terrorism suspects without reading them miranda rights. the rule was created to question terrorists about other potential threats. senator carl leven says so far there's no connection between the suspect and terrorist groups. leven said to hold him under these circumstances would be contrary to our laws and jeopardize our effort to prosecute him. during interviews before suspects are read their rights is often not admissible during the trial. the issue on miranda rights is further complicated because the u.s. is a u.s. citizen. many of the rules cannot be used on americans. live in the newsroom, katie utehs. ktvu news. >>> people are in texas are being allowed in their homes. curfew is still in effect and there is limited water and electricity. many are still trying to learn the condition of family and friends hurt in the explosion. >> it's really hectic, but we are patient because we know the extent of damage on the other side. and we got friends and family that we don't know about over there. >> 14 people died in the fertilizer plant explosion, including 11 emergency responders. 200 m
that they don't have to read him his miranda rights right away. as time passes, does the justification for that exception grow weaker? are they on ls strong ground? >> it sure does, because as you know, miranda rights are a bedrock constitutional principle. we all have the right to remain silent, t get an attorney and be advised of those rights. the public safety exemption is a very narrow exemption. there has to be an imminent threat to the public. it certainly seems less imminent. >> don't officials who say the terror is over, don't they kind of undercut that argument, and does it really matter in the end? >> this is certainly an argument that's going to be handed to this defendant's defense attorney when that time comes. there have been contradictory statements made that there is no public threat, there is no ticking bomb, thank goodness, apparently, based on what we know so far. so we're giving them an argument to use later. >> the issue is, the questioning that's permitted without miranda is very narrow in scope, correct? >> yes. it's about what the public threat is. it's not all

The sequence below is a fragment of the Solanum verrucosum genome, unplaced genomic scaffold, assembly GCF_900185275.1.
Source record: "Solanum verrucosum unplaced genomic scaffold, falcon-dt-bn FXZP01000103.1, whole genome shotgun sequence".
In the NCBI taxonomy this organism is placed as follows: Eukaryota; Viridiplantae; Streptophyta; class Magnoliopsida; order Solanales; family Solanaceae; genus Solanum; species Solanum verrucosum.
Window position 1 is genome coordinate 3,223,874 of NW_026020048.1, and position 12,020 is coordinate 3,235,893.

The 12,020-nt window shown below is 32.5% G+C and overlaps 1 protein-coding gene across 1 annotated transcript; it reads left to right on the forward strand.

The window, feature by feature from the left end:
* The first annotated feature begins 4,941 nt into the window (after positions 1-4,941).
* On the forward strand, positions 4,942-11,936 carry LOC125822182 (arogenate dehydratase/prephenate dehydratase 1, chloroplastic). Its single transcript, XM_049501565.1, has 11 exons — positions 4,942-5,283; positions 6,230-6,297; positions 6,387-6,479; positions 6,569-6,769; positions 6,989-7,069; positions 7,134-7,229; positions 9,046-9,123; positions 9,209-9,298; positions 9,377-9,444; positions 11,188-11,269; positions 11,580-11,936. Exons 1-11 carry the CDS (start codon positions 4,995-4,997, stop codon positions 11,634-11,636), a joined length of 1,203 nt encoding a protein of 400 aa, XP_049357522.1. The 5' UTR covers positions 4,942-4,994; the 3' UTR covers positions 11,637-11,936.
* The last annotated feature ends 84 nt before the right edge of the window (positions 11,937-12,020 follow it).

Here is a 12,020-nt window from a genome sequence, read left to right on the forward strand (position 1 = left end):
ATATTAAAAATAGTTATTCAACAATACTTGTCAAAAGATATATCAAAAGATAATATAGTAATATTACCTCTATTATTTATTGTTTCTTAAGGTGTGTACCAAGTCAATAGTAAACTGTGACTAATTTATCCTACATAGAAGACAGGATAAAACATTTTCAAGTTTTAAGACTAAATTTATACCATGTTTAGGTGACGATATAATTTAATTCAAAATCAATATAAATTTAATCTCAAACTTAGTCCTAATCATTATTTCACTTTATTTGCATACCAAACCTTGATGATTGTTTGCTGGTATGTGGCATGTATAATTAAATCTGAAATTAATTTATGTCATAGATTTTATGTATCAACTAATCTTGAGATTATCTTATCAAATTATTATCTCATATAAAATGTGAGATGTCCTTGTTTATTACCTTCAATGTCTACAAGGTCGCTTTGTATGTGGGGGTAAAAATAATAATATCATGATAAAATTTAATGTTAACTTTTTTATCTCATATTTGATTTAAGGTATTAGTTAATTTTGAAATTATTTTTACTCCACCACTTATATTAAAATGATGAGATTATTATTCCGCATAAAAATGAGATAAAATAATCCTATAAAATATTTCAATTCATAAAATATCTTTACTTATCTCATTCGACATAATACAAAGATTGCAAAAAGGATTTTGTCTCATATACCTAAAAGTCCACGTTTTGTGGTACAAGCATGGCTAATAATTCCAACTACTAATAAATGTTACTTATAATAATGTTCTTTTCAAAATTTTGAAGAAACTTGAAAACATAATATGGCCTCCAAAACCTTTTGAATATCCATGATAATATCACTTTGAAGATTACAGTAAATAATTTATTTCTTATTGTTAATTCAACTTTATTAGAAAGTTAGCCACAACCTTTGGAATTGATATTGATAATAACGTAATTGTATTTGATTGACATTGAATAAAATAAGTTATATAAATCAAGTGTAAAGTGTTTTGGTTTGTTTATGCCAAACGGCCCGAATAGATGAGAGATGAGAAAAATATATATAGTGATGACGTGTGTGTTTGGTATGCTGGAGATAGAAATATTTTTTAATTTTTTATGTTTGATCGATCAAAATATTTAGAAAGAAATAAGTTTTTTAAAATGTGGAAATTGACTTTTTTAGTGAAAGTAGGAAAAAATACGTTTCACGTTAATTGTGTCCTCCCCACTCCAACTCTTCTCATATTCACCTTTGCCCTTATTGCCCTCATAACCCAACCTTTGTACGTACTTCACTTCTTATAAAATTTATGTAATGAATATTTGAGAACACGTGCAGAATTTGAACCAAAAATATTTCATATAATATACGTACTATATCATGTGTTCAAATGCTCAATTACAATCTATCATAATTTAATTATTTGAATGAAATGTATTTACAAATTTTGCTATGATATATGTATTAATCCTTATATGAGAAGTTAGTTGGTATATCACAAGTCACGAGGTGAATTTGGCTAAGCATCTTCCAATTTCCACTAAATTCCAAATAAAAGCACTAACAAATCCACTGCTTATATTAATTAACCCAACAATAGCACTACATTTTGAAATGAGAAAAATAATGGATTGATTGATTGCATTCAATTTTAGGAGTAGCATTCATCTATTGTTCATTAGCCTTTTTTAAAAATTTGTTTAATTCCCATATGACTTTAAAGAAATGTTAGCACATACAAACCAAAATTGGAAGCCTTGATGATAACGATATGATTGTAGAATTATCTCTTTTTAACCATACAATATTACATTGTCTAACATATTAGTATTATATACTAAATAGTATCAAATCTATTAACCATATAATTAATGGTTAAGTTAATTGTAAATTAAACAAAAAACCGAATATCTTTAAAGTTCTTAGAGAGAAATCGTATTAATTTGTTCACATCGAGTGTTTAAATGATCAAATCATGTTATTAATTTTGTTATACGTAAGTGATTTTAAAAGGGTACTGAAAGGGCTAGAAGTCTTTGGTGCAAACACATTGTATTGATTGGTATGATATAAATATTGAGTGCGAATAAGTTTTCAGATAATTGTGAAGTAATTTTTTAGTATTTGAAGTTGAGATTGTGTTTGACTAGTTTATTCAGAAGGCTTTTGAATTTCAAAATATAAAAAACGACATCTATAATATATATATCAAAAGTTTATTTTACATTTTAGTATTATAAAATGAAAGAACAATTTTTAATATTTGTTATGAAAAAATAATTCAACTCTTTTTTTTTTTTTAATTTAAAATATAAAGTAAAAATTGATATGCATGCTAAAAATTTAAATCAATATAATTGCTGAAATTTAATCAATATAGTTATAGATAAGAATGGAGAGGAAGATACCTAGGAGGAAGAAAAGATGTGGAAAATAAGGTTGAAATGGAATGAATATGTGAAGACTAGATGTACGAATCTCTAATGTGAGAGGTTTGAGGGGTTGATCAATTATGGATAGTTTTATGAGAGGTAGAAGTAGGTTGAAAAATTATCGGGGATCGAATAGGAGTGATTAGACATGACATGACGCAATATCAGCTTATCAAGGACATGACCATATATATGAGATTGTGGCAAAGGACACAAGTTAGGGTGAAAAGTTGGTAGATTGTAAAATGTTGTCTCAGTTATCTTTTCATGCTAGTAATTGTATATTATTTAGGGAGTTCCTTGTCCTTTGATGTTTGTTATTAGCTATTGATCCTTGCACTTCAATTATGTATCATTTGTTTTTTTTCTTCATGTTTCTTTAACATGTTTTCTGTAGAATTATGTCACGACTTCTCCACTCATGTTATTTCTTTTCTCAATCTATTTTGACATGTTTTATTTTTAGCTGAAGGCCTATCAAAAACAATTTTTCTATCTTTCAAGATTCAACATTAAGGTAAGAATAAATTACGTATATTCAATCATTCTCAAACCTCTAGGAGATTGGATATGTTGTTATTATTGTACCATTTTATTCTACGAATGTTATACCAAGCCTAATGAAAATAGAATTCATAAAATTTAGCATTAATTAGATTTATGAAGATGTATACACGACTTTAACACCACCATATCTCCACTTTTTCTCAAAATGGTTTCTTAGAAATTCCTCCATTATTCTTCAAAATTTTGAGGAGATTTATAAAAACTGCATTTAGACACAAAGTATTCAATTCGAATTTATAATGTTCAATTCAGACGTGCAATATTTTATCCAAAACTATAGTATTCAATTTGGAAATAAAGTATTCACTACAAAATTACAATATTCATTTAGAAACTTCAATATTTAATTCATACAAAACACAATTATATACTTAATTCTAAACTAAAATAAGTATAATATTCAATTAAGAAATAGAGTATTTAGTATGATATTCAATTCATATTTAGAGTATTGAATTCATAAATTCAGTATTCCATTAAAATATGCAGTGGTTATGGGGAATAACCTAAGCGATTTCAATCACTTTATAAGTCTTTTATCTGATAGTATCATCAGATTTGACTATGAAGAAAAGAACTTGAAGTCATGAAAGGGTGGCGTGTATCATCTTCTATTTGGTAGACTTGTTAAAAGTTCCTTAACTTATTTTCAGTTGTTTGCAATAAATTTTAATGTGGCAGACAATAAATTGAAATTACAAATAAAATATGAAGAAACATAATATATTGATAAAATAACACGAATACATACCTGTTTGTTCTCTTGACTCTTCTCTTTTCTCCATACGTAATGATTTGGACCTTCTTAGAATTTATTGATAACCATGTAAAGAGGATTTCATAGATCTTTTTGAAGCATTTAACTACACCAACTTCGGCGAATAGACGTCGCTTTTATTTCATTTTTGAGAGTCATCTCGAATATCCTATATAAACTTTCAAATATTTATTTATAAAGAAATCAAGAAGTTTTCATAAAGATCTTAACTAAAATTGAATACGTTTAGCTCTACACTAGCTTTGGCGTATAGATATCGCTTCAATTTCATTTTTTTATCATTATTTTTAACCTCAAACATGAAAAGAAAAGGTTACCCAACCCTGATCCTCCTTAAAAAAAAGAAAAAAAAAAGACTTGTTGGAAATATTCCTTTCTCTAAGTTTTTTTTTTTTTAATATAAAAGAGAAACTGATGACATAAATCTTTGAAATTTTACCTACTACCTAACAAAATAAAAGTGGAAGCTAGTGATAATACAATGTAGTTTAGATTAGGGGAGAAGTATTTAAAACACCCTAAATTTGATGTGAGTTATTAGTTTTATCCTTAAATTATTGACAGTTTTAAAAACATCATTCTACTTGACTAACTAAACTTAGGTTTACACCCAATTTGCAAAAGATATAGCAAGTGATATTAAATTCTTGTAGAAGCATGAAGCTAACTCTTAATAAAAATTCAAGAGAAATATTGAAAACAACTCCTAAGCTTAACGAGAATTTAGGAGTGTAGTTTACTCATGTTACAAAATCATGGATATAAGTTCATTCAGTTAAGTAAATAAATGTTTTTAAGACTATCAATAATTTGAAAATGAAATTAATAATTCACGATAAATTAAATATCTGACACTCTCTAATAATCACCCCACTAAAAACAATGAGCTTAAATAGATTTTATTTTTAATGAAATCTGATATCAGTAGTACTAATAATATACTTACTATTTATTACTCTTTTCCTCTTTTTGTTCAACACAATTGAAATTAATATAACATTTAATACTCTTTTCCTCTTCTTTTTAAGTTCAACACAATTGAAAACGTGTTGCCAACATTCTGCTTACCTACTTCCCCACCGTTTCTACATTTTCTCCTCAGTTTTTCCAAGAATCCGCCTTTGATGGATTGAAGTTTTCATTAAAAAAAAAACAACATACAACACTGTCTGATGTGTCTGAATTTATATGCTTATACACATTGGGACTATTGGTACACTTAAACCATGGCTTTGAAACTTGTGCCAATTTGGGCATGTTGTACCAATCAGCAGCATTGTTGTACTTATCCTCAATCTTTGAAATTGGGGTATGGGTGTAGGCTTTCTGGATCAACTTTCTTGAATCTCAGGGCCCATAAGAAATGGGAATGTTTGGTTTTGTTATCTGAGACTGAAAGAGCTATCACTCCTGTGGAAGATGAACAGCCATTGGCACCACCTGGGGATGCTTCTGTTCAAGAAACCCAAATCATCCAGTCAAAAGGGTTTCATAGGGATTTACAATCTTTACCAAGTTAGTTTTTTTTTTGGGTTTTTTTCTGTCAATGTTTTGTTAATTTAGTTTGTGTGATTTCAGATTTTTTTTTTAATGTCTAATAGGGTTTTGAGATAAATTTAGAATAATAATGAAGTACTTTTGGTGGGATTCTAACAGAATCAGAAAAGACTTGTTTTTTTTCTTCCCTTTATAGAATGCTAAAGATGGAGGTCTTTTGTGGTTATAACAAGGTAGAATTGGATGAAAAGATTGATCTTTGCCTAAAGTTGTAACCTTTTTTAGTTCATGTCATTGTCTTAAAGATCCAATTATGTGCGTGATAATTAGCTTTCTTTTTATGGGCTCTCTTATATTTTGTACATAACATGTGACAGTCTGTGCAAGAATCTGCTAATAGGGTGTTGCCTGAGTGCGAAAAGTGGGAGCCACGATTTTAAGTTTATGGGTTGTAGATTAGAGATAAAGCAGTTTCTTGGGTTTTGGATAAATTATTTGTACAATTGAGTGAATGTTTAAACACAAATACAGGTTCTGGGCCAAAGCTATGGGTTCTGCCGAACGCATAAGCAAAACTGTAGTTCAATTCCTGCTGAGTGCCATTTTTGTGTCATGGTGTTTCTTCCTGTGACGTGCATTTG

but say they were not in contact with overseas terror groups. he was read his miranda rights during an initial court appearance from the hospital that gives the suspect access to a lawyer. and means he will not be tried as an enemy combatant. described as a possible gun shot wound to the hand, the 19-year-old has been described as cooperative during questioning, forced to write his answers or nod yes or no. he told investigators that he and his brother came up with the attacks on their own finding internet resources to learn how to make bombs. he's been assigned three public defenders and could very well face the death penalty. a weekend search of dzhokhar's dorm room turned up a black jacket and white hat, similar to the surveillance photos. investigators also want to question tsarnaev's wife. she later converted to islam, dropped out of college and had a child with him. her attorney has said she had no suspicions that her husband might be plotting an attack. meanwhile, hundreds of people stood in silence at 2:50 p.m. one week after the bombings. president obama marked the moment o
Search Results 0 to 7 of about 8 (some duplicates have been removed)